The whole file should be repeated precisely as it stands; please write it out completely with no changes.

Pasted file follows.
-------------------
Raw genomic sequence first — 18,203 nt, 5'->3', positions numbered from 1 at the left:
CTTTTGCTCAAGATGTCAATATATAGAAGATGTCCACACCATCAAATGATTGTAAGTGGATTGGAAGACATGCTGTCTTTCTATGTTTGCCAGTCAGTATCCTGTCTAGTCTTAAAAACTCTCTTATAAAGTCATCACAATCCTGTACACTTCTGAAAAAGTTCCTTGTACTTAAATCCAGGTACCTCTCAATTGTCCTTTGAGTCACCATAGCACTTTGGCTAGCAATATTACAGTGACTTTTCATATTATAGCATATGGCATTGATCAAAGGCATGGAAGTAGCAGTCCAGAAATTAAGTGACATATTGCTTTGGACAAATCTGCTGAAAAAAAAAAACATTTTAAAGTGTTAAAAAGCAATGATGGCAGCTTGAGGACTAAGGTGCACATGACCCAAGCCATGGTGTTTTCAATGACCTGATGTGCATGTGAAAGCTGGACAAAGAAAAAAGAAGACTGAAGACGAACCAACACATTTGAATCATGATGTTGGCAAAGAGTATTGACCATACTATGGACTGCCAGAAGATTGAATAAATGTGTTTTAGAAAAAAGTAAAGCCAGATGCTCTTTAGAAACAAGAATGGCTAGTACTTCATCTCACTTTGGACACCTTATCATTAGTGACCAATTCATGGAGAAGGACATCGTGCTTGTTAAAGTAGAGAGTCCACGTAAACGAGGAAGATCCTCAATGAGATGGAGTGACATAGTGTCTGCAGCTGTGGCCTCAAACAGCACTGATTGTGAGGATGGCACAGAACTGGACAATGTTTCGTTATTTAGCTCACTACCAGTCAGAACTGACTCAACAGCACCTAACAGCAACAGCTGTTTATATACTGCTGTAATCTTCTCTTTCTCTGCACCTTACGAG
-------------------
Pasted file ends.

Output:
Raw genomic sequence first — 18,203 nt, 5'->3', positions numbered from 1 at the left:
CTTTTGCTCAAGATGTCAATATATAGAAGATGTCCACACCATCAAATGATTGTAAGTGGATTGGAAGACATGCTGTCTTTCTATGTTTGCCAGTCAGTATCCTGTCTAGTCTTAAAAACTCTCTTATAAAGTCATCACAATCCTGTACACTTCTGAAAAAGTTCCTTGTACTTAAATCCAGGTACCTCTCAATTGTCCTTTGAGTCACCATAGCACTTTGGCTAGCAATATTACAGTGACTTTTCATATTATAGCATATGGCATTGATCAAAGGCATGGAAGTAGCAGTCCAGAAATTAAGTGACATATTGCTTTGGACAAATCTGCTGAAAAAAAAAAACATTTTAAAGTGTTAAAAAGCAATGATGGCAGCTTGAGGACTAAGGTGCACATGACCCAAGCCATGGTGTTTTCAATGACCTGATGTGCATGTGAAAGCTGGACAAAGAAAAAAGAAGACTGAAGACGAACCAACACATTTGAATCATGATGTTGGCAAAGAGTATTGACCATACTATGGACTGCCAGAAGATTGAATAAATGTGTTTTAGAAAAAAGTAAAGCCAGATGCTCTTTAGAAACAAGAATGGCTAGTACTTCATCTCACTTTGGACACCTTATCATTAGTGACCAATTCATGGAGAAGGACATCGTGCTTGTTAAAGTAGAGAGTCCACGTAAACGAGGAAGATCCTCAATGAGATGGAGTGACATAGTGTCTGCAGCTGTGGCCTCAAACAGCACTGATTGTGAGGATGGCACAGAACTGGACAATGTTTCGTTATTTAGCTCACTACCAGTCAGAACTGACTCAACAGCACCTAACAGCAACAGCTGTTTATATACTGCTGTAATCTTCTCTTTCTCTGCACCTTACGAG